Review: Colbie Caillat's 'Christmas In The Sand'

When describing Christmas in the Sand, Colbie Caillat expressed the desire to make an album for those who don’t live in cold areas and can’t relate to songs about classic wintertime clichés like snow, chilly weather, and huddling around the fireplace. While the album does maintain a generally sunny disposition, it can’t help but feature standards like “Baby It’s Cold Outside” and original lyrics in Caillat’s contributions such as “It’s not Christmas / If the snow don’t fall.” Even though Christmas in the Sand is meant to be a Christmas album for those who spend most of their time in the sun or on the beach, it still seems obligated to retread the same ground as past holiday releases.  Of course, listeners instinctively understand this, but it is worth noting how Caillat’s motivation for recording the album and the way in which that motivation plays out, at times, incongruously with the original intent, highlights the difficulty inherent in recording a type of album that in its very nature defies innovation.

Commercial Christmas albums are background music. They are meant to be listened to while decorating a tree, opening presents, or cooking Christmas dinner. With that in mind, the blandness of Christmas music that Scrooge-like music snobs often complain about is less an ignorance of craft on the musician’s part, and more a clear understanding of the necessary character of a Christmas album. The vanilla production style of Christmas music is meant to place relegate the songs themselves to the hazy background of the audience’s ears. Classic cover songs serve the same function. It is not a coincidence that Christmas albums of original music are often commercial failures compared to those that are almost entirely composed of holiday standards. Listeners know the classic cover songs that they have heard hundreds of times. They don’t have to think about them. When it’s clear what the songs are going to deliver, it’s that much easier for them to serve their only purpose: to provide a low-level musical hum that induces feelings of happiness, warmth, and joy.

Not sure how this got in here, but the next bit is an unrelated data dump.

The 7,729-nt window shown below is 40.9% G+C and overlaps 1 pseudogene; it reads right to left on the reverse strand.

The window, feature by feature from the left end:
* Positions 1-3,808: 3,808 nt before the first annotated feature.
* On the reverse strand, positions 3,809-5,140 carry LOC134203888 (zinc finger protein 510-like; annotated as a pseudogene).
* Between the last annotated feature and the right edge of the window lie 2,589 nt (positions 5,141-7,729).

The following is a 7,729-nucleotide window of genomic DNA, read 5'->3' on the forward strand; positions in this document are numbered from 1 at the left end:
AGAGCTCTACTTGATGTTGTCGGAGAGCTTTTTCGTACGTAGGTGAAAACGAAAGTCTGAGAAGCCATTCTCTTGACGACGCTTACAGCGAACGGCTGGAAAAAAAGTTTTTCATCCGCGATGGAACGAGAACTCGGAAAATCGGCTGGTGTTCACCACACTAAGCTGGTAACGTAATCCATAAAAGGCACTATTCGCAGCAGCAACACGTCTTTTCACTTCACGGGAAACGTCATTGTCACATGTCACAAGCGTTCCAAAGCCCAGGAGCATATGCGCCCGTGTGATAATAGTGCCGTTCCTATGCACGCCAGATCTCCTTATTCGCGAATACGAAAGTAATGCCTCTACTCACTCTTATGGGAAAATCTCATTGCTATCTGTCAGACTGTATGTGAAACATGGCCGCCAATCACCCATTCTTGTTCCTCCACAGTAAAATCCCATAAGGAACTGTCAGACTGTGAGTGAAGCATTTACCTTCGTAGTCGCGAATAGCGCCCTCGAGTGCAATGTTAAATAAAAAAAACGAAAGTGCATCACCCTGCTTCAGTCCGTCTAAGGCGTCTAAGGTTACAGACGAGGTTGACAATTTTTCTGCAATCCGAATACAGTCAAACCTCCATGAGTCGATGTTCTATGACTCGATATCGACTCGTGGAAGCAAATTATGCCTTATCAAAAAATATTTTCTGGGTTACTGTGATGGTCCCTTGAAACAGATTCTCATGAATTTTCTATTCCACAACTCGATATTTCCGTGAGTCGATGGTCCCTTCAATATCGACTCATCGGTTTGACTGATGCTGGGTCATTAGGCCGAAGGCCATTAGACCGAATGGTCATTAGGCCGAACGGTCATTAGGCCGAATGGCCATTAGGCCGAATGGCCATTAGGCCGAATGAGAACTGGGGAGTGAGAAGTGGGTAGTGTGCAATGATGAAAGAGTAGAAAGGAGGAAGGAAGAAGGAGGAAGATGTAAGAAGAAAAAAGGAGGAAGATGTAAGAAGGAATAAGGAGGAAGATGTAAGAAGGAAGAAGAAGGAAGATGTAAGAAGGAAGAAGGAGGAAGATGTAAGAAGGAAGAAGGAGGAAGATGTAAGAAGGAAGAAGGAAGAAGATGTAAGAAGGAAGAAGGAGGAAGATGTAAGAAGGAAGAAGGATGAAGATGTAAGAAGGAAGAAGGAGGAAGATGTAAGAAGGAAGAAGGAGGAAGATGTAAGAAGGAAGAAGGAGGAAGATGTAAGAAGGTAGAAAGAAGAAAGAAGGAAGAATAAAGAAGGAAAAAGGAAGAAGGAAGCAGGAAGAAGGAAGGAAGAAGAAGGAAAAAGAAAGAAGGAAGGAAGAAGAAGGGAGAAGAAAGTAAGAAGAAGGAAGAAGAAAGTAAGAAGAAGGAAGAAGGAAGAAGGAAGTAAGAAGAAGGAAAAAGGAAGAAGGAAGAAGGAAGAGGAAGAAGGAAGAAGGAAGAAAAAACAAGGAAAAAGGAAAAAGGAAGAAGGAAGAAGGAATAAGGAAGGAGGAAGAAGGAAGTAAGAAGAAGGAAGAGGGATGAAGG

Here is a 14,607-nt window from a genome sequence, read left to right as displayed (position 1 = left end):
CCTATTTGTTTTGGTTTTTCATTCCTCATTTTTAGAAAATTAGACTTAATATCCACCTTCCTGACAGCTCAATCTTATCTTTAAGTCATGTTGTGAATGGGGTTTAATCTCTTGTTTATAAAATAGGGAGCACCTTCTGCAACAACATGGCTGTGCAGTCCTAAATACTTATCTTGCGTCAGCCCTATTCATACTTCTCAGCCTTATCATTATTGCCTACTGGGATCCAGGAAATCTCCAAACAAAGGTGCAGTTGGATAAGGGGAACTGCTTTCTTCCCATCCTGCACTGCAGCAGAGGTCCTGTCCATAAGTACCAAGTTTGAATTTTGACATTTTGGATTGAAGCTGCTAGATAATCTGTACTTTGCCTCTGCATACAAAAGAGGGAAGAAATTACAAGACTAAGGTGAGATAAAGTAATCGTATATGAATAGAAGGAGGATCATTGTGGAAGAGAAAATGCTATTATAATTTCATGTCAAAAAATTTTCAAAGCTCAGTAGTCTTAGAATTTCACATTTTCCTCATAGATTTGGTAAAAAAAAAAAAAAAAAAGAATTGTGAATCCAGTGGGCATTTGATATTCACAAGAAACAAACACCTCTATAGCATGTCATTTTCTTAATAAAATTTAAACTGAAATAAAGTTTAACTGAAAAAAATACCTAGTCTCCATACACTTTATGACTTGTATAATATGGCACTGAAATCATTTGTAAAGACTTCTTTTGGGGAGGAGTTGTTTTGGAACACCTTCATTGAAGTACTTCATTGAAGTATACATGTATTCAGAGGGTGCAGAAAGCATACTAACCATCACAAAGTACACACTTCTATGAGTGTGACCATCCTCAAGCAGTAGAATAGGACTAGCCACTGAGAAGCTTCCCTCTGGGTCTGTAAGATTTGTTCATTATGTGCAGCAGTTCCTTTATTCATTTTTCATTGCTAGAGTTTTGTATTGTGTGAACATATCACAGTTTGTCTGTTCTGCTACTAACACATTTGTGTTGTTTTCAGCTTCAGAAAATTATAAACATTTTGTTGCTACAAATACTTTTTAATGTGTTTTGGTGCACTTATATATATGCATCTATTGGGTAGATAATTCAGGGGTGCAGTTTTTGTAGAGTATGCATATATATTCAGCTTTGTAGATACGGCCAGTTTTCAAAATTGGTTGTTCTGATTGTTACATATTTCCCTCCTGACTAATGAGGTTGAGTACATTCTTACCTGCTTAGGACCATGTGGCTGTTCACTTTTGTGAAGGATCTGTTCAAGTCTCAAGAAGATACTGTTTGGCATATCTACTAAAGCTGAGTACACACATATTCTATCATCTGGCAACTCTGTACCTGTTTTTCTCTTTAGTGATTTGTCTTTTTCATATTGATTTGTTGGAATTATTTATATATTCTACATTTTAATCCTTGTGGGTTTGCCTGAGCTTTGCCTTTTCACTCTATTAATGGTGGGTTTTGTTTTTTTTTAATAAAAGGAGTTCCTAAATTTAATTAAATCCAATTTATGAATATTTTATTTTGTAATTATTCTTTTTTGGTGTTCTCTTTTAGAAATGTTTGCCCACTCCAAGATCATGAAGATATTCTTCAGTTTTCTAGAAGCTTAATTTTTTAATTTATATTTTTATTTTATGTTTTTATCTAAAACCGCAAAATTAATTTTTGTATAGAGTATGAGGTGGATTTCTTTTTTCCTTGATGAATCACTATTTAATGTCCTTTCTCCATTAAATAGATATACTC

Christmas in the Sand achieves the ideal goal of unobtrusive replication perfectly, which is why its songs, at times, seem to contradict its stated purpose. While most tracks carry an upbeat country feel, their content doesn’t fall far from the Christmas tree. Tracks like “The Christmas Song,” “Silver Bells,” and the rockabilly-style “Winter Wonderland” are all bright packages of shiny, sunny pop that nonetheless must capitulate to the cold weather imagery that their lyrics demand. The incredibly crisp production is courtesy of Caillat’s father, Ken Caillat, who produced a string of classic Fleetwood Mac albums including Rumours. If anything makes the songs sound warm and sunny, it is his masterful production, which melds light acoustic strumming, delayed electric lead lines, and sundry holiday percussion in a seamless blend.

And though Christmas albums can too easily fall into the realm of blatant commercialism “ both as money grabs for the artist and as a paeans to consumerism instead of community “ to Caillat’s credit, her several original songs deftly sidestep this trap. The airtight songwriting of “Every Day is Christmas” describes how the presence of a loved one makes every day feel like a gift, and “Happy Christmas” extolls the virtues of giving back to those less fortunate. Christmas albums may be intrinsically consigned to replication, but at least Caillat does her best to add some of her own messages amid classic songs whose themes are already worn deep into the collective holiday unconscious. Now put this on in the background and go decorate that tree.

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